Why mobile UX customization is important for different platforms ? – Android vs iOS

Image of android-vs-iosWhen designing a mobile application or mobile website, UX people pay special focus on Android and iOS. It’s because, both platforms have combined market share around 94% and both have different appearance and personality. Both the platforms have their own design guidelines.

If a user has to switch from one platform to another, it takes time to unlearn and learn new platform. It’s a bit painful for the user to shift. Therefore, it’s important to customize mobile experience for each platform. Here, I am listing a few reasons to customize the UX for different platforms.

When designing for one platform forget others and focus on the target platform only.

Device Manufacturer brings hardware differences.

Mobile Bottom buttons

Android is highly fragmented in terms of device and manufacture, and manufacturers have access to modify the OS as per their own device specifications. However iOS is manufactured by Apple only, there are no significant hardware differences in iOS.

Most of the Android devices have three buttons at bottom i.e. home key, back button and option menu. On the contrary iOS has only one button home key. This differentiation creates significant usability variations.

Screen size and resolution

Android is more open and diversified than iOS. It’s easy to predict the screen size and resolution of iOS device, but for Android we need to keep in mind different screen size and resolution. To simplify, android guidelines suggest using set of four generalized sizes: small, normal, large and extra large.

Apple iOS Android
Screen size measured in Points(pt) Density Independent Pixels (DP)
Most common resolutions Tablet (iPad)

  • 768 x 1024 (1x)
  • 1536 x 2048 (2x)

Handheld (iPhone, iPod)

  • 320 x 480 (1x)
  • 640 x 960 (2x)

iPhone5 Retina (2x)

  • 640x1136px

iPhone6 Retina (2x)

  • 750x1334px

iPhone6+ Retina (3x)

  • 1242x2208px
LDPI (0.75x)

  • 200 x 320px

MDPI (1x)

  • 320 x 480px

HDPI (2x)

  • 480 x 800px

XHDPI (3x)

  • 640 x 960px

XXHDPI (4x)

  • 960 x 960px

XXXHDPI

  • 1280 x 1200px

Context Menu

Long press in Android will bring a context menu but not in iOS. Users using iOS expect additional functionality through swipes and taps.

Back Button

Android have two methods of back. “Up” button at upper left of the main action bar and system “Back” button at bottom left on the physical devices.

iOS back button is software controlled only. It is displayed on the upper left of the main navigation bar. However it is not used to navigate backwards across the device and not all the iOS apps has back button.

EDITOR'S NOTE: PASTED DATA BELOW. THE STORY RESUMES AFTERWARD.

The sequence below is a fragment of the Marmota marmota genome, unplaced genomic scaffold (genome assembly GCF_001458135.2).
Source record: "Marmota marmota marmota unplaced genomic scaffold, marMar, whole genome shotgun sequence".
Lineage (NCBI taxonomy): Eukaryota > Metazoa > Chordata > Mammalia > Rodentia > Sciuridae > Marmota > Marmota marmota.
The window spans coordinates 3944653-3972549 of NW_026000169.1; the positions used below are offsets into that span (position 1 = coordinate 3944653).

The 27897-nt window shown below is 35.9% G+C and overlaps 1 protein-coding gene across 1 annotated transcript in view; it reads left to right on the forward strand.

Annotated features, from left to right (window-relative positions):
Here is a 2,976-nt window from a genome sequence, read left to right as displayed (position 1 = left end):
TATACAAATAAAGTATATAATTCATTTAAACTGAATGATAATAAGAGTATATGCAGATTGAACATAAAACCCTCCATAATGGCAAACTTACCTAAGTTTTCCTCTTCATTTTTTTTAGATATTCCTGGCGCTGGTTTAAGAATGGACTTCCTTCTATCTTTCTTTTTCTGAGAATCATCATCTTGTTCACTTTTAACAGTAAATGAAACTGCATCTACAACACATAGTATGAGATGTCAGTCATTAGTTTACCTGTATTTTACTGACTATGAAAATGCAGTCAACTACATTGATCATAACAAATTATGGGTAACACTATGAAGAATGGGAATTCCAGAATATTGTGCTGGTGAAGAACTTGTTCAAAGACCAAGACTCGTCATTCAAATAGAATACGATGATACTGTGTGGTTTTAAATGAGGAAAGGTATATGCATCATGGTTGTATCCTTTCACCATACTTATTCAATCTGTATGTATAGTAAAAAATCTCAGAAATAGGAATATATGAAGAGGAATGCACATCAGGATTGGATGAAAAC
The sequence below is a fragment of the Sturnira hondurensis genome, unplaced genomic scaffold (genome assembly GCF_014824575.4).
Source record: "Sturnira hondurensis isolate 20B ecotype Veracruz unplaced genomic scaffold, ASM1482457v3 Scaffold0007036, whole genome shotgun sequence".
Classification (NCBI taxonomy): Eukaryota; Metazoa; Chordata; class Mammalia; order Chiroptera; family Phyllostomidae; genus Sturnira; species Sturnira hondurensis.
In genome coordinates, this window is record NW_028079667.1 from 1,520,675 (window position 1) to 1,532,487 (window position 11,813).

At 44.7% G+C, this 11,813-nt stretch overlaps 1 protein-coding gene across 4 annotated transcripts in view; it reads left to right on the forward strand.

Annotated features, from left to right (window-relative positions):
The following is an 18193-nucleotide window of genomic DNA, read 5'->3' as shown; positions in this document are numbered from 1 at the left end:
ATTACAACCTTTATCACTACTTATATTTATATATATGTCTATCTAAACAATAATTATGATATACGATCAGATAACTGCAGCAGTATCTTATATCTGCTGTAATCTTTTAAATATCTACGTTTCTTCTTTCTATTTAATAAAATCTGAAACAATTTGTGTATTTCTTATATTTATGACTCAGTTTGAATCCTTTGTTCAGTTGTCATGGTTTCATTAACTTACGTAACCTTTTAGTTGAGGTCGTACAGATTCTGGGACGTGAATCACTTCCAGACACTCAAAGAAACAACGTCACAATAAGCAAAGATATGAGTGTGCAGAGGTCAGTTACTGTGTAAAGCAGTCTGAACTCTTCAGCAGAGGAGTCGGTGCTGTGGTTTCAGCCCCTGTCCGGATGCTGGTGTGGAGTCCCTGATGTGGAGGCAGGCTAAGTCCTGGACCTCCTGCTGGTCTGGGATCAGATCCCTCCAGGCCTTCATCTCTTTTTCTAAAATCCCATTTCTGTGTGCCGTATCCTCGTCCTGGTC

Apple made a gesture where user can swipe from left to right and go back in the same app.

Tabs placement – Action buttons

Tabs placement in mobile

iOS primary tab navigation doesn’t look like tabs. They are icon with placement at bottom of the window. As per iOS guidelines, not more than 5 tabs should be displayed at a time. If tabs are more then 5, “three dots” more icon should be displayed.

Android users expect action buttons (tabs) at the top which user can scroll left or right. Android focus on simplicity and do not use icons for tabs. Android uses text for tabs with border bottom on selected tab.

Android users expect tabs at top and iOS user expect tabs at bottom of the window

Option menu for actions

option-menu in MobileAndroid uses UI element spinner for the option menu, which is generally placed at top left of the action bar. iOS uses action sheet which is placed at bottom of the screen.

Search icon in textbox

iOS place search bar at top of the screen and search icon is placed in the center of the texbox. It moves left when user taps on it.

Similar to iOS, Android places the search bar at top of the screen. However the bar is hidden until user tap on the search icon.

Some UI differences

More button

more-button in mobileiOS use three horizontal dots with text written more below it and android use 3 vertical dots.

Dropdown – a list of predefined options

A component that displays list of of elements is called spinner in Android and iOS call it picker.

Page Navigation

more-button in mobileIn iOS current page is written in the center and previous page is written at left with back arrow. In Android only current page is written with back icon.

List View

list-view in mobileIn iOS arrow is placed at right and in Android no arrow is placed.

Branding

Android focus more on the branding and place the logo in almost all the pages but iOS mostly place logo in the home page only. But it’s not a defined standard.

Conclusion

Users of different platforms expect different widgets in a certain way. If an app does not behave in expected manners, user will feel alienated on experiencing sudden change in the feature. It’s safer to follow the conventions rather imposing conventions of different platforms. However in some particular circumstances, slight deviation from the standards may help users. In that situation it’s good to put users first.

Author: Gopal Juneja

A UI/UX enthusiast living in India Delhi having 12+ years of industry experience to use in beautiful design and handsome HTML coding.

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